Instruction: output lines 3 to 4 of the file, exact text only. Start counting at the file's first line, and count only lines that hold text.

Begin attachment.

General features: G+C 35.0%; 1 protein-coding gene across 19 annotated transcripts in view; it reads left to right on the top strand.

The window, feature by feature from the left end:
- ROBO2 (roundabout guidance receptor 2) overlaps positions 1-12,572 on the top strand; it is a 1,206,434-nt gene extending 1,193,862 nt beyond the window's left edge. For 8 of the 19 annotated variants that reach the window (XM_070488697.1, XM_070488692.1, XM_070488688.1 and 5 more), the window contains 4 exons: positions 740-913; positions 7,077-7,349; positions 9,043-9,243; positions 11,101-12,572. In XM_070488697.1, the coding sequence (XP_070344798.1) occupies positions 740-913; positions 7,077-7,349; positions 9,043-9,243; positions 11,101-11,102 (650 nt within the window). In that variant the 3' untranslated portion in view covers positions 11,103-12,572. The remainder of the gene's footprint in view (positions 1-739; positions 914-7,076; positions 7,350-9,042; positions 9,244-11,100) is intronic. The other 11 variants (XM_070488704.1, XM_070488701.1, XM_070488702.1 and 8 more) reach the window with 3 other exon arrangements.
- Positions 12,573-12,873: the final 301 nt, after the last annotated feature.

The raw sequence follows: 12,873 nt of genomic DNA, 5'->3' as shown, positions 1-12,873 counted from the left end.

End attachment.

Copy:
- ROBO2 (roundabout guidance receptor 2) overlaps positions 1-12,572 on the top strand; it is a 1,206,434-nt gene extending 1,193,862 nt beyond the window's left edge. For 8 of the 19 annotated variants that reach the window (XM_070488697.1, XM_070488692.1, XM_070488688.1 and 5 more), the window contains 4 exons: positions 740-913; positions 7,077-7,349; positions 9,043-9,243; positions 11,101-12,572. In XM_070488697.1, the coding sequence (XP_070344798.1) occupies positions 740-913; positions 7,077-7,349; positions 9,043-9,243; positions 11,101-11,102 (650 nt within the window). In that variant the 3' untranslated portion in view covers positions 11,103-12,572. The remainder of the gene's footprint in view (positions 1-739; positions 914-7,076; positions 7,350-9,042; positions 9,244-11,100) is intronic. The other 11 variants (XM_070488704.1, XM_070488701.1, XM_070488702.1 and 8 more) reach the window with 3 other exon arrangements.
- Positions 12,573-12,873: the final 301 nt, after the last annotated feature.